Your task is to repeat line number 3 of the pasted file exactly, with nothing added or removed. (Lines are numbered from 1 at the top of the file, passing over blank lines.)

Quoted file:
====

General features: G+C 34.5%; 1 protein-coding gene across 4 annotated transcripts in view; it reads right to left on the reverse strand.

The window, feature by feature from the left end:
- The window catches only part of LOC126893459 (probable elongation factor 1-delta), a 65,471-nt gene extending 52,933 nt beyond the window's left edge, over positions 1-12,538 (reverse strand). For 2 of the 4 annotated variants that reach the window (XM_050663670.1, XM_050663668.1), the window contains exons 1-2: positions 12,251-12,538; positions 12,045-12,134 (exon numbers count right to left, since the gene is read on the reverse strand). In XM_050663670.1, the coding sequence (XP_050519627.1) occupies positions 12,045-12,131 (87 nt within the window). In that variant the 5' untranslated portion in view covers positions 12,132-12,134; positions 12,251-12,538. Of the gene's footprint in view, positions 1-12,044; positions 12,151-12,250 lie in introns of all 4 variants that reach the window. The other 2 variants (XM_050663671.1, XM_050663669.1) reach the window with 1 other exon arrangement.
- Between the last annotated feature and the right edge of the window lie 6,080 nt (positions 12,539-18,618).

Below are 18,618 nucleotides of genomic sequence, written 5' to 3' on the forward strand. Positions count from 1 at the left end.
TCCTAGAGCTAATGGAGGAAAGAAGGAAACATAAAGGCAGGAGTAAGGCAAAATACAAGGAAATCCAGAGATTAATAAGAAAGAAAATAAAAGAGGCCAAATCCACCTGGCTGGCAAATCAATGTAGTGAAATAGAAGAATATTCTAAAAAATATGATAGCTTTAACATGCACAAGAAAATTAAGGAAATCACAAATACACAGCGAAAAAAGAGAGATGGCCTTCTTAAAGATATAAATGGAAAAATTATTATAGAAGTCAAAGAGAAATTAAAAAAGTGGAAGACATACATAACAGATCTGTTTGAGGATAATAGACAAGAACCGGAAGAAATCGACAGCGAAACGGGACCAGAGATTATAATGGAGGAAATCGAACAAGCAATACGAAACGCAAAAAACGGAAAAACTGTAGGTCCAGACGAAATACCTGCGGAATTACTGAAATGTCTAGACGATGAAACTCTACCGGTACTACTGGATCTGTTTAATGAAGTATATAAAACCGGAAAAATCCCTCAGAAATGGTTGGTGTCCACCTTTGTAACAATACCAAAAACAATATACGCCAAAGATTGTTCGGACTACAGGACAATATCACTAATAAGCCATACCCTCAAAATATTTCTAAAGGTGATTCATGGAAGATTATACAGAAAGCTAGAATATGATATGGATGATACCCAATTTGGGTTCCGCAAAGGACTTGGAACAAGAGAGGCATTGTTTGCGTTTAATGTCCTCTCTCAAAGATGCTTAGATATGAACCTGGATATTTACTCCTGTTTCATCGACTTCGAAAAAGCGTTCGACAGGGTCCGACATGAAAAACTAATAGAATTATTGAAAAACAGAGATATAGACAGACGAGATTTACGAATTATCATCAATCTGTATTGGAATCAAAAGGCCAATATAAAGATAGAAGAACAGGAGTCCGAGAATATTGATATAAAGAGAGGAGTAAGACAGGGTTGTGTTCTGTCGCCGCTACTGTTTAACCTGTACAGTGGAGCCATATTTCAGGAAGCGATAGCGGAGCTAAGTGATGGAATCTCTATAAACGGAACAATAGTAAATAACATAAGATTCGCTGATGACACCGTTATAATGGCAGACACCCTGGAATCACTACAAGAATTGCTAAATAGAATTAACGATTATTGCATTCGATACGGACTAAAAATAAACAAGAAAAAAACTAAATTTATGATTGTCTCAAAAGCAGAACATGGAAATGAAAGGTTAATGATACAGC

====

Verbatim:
- The window catches only part of LOC126893459 (probable elongation factor 1-delta), a 65,471-nt gene extending 52,933 nt beyond the window's left edge, over positions 1-12,538 (reverse strand). For 2 of the 4 annotated variants that reach the window (XM_050663670.1, XM_050663668.1), the window contains exons 1-2: positions 12,251-12,538; positions 12,045-12,134 (exon numbers count right to left, since the gene is read on the reverse strand). In XM_050663670.1, the coding sequence (XP_050519627.1) occupies positions 12,045-12,131 (87 nt within the window). In that variant the 5' untranslated portion in view covers positions 12,132-12,134; positions 12,251-12,538. Of the gene's footprint in view, positions 1-12,044; positions 12,151-12,250 lie in introns of all 4 variants that reach the window. The other 2 variants (XM_050663671.1, XM_050663669.1) reach the window with 1 other exon arrangement.